Here, sugarcane stalks serve as a great presentation skewer for the prawn paste as well as lending a sweet finish to the dish. The delicate flavours of Vietnamese chao tom are a delicious mouthful – prawns, garlic and herbs, all wrapped up in fresh lettuce leaves and dipped in a sweet, salty, sour and spicy sauce.
Serve: 4 to 6
- 2 tablespoons canola oil
- 3 shallots, minced
- 1 egg, beaten
- 1 tablespoon fish sauce
- a pinch of sea salt
- 1 tablespoon palm sugar
- 2 garlic cloves, minced
- ½ teaspoon pepper
- 2 tablespoons cornstarch
- ½ teaspoon baking powder
- 500g medium-sized raw shrimps, peeled, deveined and patted dry
- 2 scallions, chopped
- 4 pieces of long sugarcane or 1 can of sugarcane
- 1 small head butter lettuce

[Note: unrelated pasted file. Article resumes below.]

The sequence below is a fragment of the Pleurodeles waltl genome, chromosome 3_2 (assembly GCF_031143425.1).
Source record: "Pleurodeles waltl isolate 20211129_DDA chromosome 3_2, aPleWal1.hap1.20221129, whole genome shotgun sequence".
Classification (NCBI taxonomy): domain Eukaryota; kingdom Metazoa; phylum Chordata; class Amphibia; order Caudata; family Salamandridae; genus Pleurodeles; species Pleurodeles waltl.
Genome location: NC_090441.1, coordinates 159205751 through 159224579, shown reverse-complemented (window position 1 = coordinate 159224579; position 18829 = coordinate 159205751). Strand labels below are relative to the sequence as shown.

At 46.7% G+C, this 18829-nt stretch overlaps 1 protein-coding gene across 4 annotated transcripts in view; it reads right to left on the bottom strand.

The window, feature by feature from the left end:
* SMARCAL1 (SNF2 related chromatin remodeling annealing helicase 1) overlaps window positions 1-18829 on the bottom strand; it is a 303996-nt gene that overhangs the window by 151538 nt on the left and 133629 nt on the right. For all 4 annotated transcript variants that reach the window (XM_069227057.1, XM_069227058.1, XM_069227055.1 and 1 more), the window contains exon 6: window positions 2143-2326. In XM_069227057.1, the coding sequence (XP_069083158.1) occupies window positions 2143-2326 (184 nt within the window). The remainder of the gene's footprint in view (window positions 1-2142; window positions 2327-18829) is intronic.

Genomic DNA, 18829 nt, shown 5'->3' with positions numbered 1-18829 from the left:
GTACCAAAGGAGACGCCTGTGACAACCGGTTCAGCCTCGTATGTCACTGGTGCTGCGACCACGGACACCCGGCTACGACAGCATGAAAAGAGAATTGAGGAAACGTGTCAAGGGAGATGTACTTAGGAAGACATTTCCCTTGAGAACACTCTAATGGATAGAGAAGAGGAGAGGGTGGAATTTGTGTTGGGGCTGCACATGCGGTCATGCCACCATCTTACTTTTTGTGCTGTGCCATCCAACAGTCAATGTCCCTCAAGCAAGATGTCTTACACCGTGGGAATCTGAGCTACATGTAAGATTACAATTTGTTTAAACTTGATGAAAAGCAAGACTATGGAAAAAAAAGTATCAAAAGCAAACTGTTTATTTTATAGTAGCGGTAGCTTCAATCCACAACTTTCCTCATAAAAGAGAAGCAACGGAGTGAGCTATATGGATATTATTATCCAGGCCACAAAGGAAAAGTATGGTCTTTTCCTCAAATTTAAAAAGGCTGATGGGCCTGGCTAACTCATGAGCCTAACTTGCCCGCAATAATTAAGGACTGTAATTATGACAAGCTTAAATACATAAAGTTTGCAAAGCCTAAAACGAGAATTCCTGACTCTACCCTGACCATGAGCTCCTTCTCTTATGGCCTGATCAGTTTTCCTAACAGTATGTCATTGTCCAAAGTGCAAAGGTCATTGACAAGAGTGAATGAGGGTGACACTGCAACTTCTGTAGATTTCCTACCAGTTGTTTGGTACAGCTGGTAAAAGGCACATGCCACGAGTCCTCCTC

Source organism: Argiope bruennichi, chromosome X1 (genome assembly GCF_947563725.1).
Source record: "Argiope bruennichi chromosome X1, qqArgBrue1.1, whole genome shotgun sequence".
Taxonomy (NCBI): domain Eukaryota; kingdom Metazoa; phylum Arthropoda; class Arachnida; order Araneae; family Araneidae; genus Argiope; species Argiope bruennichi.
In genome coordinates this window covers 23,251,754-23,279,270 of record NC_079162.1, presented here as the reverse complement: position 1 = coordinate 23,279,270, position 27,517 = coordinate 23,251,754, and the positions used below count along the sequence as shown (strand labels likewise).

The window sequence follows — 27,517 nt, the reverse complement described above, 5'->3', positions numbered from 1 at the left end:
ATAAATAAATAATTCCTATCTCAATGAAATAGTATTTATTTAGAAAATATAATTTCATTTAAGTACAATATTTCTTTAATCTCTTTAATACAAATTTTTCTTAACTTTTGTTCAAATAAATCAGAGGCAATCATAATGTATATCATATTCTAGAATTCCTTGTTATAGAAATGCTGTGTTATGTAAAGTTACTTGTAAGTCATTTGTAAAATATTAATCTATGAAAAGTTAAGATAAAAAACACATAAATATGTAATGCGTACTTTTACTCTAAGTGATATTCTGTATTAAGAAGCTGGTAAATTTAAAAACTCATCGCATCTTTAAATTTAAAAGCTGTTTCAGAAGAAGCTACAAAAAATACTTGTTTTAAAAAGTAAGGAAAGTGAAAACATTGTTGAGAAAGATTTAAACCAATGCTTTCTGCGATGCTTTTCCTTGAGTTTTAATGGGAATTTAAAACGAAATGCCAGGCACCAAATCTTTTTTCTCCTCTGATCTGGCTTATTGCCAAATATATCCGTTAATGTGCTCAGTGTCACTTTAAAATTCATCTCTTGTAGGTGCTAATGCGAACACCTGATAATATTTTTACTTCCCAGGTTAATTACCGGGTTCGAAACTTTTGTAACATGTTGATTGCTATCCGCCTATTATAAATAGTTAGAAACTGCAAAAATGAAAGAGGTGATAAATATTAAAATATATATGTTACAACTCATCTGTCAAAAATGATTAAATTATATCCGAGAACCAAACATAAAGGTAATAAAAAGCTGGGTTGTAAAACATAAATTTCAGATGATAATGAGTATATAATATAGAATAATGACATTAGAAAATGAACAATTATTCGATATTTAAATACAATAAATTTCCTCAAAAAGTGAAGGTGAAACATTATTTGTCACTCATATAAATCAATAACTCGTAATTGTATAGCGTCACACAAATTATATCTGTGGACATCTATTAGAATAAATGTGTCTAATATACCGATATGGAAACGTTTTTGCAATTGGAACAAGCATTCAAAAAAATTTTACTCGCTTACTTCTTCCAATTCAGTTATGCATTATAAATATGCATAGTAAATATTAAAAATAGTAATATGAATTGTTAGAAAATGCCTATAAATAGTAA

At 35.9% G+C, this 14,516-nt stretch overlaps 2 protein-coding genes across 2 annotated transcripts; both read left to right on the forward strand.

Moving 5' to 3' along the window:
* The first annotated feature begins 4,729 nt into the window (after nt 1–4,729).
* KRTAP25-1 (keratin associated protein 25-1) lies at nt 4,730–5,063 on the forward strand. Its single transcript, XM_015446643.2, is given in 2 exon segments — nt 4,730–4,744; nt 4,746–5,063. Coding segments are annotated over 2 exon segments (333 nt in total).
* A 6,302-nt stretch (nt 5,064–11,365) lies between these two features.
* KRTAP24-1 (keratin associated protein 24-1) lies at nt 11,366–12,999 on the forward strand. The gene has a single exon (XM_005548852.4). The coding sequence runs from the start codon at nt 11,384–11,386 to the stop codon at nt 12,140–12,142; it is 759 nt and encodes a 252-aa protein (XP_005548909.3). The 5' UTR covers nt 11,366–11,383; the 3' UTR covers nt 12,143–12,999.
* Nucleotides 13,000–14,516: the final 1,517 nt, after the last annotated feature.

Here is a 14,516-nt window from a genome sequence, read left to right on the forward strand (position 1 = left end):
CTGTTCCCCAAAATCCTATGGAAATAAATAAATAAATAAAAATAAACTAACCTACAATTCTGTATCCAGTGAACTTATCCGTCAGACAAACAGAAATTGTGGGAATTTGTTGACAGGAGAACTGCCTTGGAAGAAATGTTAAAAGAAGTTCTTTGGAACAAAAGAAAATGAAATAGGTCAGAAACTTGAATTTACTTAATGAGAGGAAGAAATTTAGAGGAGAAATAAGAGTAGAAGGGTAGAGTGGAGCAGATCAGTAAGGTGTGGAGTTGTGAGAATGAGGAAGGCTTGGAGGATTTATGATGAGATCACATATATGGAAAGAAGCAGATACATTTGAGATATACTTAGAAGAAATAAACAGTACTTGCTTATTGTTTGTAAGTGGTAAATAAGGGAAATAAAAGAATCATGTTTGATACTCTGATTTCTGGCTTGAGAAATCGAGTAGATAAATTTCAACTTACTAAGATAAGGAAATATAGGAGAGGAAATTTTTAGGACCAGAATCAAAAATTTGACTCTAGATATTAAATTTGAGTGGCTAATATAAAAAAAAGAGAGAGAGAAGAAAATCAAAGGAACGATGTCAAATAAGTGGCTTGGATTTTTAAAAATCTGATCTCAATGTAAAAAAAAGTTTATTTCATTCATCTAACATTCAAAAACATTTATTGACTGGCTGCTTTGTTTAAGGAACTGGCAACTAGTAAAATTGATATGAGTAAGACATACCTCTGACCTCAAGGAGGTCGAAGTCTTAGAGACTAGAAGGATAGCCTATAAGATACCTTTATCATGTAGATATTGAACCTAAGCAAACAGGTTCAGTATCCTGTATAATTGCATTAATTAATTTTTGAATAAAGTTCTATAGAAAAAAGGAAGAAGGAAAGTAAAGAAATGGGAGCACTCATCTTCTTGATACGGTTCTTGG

- 1 bunch coriander
- 1 bunch mint
Nuoc cham dipping sauce:
- Mix 3 tablespoons lime juice, 2 tablespoons sugar, ½ cup water, 2 tablespoons fish sauce, 1 slightly crushed clove of garlic (remove before serving) and 1 red birdseye chilli.
- Put shallots, raw shrimp, egg, fish sauce, salt, sugar, garlic, pepper, cornstarch and baking powder into a food processor.
- Process until it becomes an almost smooth paste.
- Refrigerate for half an hour or more until the paste is firm and cold.
- Quarter the sugarcane pieces lengthwise.
- Wet hands with cold water. Mould 2 tablespoons of shrimp paste around each stick of sugarcane, carefully sealing the edges around the stick.
- Place the sugarcane sticks in a single layer in a steamer basket lined with oiled parchment paper.
- Steam until the shrimp paste turns pink, around 3 minutes.
- Before serving, grill the shrimp sticks until the paste is hot inside and slightly charred around the edges.
- Serve immediately. Remove the prawn paste from the sugarcane, cut into segments, wrap each one in a small piece of lettuce with herbs and dip into the sauce. The sugarcane sticks can also be chewed on for a sweet finish.